If you're a professional player with a perfect 14-16 week throwing progression spanning the course of the off-season, you have a great 8-12 week block with which you can work to "get after it." Using Indians pitcher Corey Kluber as an example, we started his 2013-14 off-season throwing program on December 9, and then integrated more aggressive weighted ball work in weeks 5-9 of his off-season throwing program. The big league off-season is so short that you can't get a ton of quality work in without compromising rest after the season or mound work going into the season.

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Conversely, many of our minor league guys will started throwing November 25, and got in about eight weeks of weighted ball work (as part of comprehensive throwing programs that also worked in long toss, flat grounds, and bullpens) before heading off to spring training. Each case is unique, so each program needs to be individualized to the player.

4. Postural Restoration Institute (PRI) drills are an "equalizer" for strength and conditioning professionals.

You've likely heard me allude to the Postural Restoration Institute here on the blog in the past - and with good reason: incorporating PRI drills into our training has been the biggest game-changer in our approach over the past 4-5 years. One of the key principles of PRI is "resetting" individuals to a neutral posture prior to training. We're all asymmetrical, but many folks take this asymmetry (and/or heavily extended posture) to an extreme, and we have to get their alignment back closer to "normal" before we squat, deadlift, sprint, jump, or take on any of a number of other athletic endeavors.

Historically, when folks were deemed to be "out of neutral," we'd need a manual therapist to do soft tissue work, joint manipulation/mobilization, or various hands-on stretching techniques. As Robertson noted in his first presentation of the EAD Seminar DVD set, PRI changed the game for strength and conditioning professionals by enabling them to re-establish neutral in clients and athletes with non-manual techniques, specifically positional breathing drills. Effectively, these drills provide for "self realignment."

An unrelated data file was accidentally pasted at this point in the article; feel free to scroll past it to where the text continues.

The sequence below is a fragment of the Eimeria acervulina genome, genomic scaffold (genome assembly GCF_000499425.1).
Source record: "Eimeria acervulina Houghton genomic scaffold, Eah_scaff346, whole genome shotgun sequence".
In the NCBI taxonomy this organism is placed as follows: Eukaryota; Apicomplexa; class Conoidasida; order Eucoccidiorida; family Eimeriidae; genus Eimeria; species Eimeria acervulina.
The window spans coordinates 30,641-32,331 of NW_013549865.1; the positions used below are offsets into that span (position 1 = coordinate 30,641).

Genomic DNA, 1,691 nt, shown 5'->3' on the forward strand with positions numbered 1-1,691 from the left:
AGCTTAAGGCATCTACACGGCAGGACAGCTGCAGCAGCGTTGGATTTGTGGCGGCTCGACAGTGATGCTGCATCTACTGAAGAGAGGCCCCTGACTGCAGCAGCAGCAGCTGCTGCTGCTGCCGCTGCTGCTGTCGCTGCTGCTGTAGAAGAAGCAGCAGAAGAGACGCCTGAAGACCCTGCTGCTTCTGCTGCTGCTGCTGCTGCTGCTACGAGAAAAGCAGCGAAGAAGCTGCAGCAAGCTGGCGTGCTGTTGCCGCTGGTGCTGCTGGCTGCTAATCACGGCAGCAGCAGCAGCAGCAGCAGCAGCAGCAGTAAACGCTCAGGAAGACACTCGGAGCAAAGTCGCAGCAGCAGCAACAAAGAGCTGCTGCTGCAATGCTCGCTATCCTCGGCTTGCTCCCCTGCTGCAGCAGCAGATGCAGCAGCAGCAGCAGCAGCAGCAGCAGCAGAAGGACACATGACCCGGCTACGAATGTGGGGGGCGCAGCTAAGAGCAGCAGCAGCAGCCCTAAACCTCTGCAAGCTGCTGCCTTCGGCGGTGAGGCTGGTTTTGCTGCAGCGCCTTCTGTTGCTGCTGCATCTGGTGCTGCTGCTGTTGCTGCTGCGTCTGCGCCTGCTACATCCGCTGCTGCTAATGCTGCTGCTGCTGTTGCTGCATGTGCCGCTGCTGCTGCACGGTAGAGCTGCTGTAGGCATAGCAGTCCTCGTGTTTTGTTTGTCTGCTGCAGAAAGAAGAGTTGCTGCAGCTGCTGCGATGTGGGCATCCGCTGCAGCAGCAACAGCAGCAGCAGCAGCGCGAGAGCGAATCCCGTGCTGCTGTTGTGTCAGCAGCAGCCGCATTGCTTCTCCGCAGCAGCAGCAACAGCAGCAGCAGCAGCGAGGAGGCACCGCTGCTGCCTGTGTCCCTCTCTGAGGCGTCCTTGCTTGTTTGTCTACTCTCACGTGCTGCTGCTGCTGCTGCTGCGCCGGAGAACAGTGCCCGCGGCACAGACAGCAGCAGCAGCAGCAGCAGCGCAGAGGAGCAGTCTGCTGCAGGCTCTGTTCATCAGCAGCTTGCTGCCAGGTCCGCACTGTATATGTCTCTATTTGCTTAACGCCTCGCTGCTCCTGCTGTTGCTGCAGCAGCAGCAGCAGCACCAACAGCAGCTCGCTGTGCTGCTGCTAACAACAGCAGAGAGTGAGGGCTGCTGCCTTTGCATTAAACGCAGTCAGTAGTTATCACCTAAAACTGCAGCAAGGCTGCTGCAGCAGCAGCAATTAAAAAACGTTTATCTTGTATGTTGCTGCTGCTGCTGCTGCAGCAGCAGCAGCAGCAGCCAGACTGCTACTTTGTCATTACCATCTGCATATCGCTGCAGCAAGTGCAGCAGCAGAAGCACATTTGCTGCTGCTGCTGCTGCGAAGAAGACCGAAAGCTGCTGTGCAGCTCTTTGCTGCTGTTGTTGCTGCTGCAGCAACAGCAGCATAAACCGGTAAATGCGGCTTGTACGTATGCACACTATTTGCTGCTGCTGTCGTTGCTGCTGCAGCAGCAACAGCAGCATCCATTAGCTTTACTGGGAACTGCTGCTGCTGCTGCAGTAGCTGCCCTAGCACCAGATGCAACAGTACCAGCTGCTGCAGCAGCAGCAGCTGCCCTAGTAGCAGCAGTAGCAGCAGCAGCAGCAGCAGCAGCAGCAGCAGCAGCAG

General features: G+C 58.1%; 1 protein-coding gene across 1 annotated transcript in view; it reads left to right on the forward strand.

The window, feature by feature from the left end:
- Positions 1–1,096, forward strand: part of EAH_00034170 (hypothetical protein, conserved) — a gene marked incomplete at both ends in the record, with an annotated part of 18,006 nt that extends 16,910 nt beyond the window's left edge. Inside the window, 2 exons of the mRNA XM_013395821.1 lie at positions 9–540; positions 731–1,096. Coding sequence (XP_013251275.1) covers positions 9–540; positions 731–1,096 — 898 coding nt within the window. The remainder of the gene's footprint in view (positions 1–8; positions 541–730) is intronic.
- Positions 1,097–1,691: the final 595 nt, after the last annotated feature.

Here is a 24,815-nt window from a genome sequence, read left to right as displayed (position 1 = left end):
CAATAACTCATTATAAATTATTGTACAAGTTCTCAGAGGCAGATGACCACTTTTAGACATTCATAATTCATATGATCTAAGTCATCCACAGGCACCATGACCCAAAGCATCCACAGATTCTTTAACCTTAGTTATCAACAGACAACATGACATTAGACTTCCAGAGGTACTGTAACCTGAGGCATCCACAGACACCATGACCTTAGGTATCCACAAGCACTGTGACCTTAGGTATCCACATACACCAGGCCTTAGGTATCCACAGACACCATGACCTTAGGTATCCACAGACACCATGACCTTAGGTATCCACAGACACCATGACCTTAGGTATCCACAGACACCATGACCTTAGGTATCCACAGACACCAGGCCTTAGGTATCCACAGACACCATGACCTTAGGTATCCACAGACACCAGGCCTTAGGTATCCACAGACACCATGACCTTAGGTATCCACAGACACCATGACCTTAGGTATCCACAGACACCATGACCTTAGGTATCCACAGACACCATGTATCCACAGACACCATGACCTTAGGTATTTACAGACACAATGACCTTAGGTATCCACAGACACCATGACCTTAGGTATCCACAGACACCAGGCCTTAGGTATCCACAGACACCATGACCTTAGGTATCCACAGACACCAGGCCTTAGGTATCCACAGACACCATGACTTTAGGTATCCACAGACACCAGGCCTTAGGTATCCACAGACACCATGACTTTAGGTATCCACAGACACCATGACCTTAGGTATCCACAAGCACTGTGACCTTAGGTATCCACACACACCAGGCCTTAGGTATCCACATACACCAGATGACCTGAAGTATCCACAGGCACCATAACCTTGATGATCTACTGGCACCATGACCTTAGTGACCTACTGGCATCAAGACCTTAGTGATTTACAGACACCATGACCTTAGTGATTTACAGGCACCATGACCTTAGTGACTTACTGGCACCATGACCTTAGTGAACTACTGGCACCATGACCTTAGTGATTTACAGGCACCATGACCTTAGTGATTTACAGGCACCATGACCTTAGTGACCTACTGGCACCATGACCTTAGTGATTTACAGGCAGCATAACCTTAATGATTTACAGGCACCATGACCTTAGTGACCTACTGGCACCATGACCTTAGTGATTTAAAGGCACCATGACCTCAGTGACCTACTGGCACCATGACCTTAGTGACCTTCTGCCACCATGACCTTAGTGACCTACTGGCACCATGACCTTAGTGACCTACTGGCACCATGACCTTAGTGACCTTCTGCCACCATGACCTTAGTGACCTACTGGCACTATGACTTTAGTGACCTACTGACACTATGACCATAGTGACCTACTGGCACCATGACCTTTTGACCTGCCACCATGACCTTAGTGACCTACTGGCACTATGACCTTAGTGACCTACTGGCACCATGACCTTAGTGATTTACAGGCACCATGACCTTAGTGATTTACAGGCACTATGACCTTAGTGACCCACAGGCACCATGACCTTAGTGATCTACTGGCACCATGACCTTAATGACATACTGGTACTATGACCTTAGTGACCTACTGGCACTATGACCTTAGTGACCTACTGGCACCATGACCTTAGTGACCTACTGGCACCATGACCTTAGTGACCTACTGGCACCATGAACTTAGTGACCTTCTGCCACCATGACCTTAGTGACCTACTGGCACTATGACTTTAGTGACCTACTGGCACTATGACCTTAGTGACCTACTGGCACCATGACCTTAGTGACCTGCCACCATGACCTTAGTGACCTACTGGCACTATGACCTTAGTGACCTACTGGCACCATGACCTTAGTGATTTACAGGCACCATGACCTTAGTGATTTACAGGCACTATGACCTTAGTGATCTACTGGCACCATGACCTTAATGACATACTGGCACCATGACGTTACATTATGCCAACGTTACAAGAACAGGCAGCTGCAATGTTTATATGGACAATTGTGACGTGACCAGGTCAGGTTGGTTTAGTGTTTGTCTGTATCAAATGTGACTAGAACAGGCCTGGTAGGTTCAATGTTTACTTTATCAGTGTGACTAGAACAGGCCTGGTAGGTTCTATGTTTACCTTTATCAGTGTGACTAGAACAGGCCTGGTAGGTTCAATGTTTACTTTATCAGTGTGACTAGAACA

Sure, PRI is just one of a few tools in the toolbox nowadays that can be used to accomplish this goal, but it's the one where I've seen the quickest changes.

5. Avoid movement redundancy within the training session.

One point I've made a lot in the past - and Robertson reiterated in one of his presentations - is the fact that many young athletes have a "narrow functional movement base." Basically, they've specialized in a particular sport so early that they've missed out on gross movement competencies (or lost ones they already had from early childhood development).

While we might not be able to change the tendency toward specialization, we can change how we manage athletes who do choose to specialize. In particular, we need to expose them to a broad range of activities that create a rich proprioceptive environment when they come in to train. Key to success on this front is making sure that there aren't redundancies within the training session in terms of movement challenges. For instance, you wouldn't want to have a half-kneeling overhead medicine ball stomp, then a half-kneeling landmine press, then a half-kneeling cable row, then a half-kneeling cable chop, and a half-kneeling cable external rotation. Rather, you'd be better off mixing and matching with tall kneeling, split-stance, standing (bilateral), and even single-leg.

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The same "redundancies" should be avoided throughout the training week, too, but I've found that if you do a good job of making sure there isn't this kind of overlap in each specific training day, the longer training periods seem to take care of themselves. If you look at how Joe Kenn structures his tier system style of training, you see that redundancies just don't happen because he rotates among total-upper-lower exercises in each of his training days. I'm a firm believer that exercise selection is the single most important programming variable, and this illustrates one more reason why that's the case.